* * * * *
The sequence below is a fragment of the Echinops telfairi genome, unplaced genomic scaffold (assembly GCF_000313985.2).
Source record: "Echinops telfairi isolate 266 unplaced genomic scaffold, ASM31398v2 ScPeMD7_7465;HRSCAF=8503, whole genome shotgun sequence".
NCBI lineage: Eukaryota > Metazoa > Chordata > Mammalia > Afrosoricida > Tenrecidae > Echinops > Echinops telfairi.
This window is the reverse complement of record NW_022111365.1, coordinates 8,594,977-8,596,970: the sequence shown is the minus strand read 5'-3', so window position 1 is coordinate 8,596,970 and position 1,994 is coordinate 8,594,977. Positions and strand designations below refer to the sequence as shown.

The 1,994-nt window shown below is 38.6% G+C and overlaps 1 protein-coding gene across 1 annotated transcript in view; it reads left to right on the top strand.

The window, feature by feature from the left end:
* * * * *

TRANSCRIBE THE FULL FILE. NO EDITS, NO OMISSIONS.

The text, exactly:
The sequence below is a fragment of the Echinops telfairi genome, unplaced genomic scaffold (assembly GCF_000313985.2).
Source record: "Echinops telfairi isolate 266 unplaced genomic scaffold, ASM31398v2 ScPeMD7_7465;HRSCAF=8503, whole genome shotgun sequence".
NCBI lineage: Eukaryota > Metazoa > Chordata > Mammalia > Afrosoricida > Tenrecidae > Echinops > Echinops telfairi.
This window is the reverse complement of record NW_022111365.1, coordinates 8,594,977-8,596,970: the sequence shown is the minus strand read 5'-3', so window position 1 is coordinate 8,596,970 and position 1,994 is coordinate 8,594,977. Positions and strand designations below refer to the sequence as shown.

The 1,994-nt window shown below is 38.6% G+C and overlaps 1 protein-coding gene across 1 annotated transcript in view; it reads left to right on the top strand.

The window, feature by feature from the left end: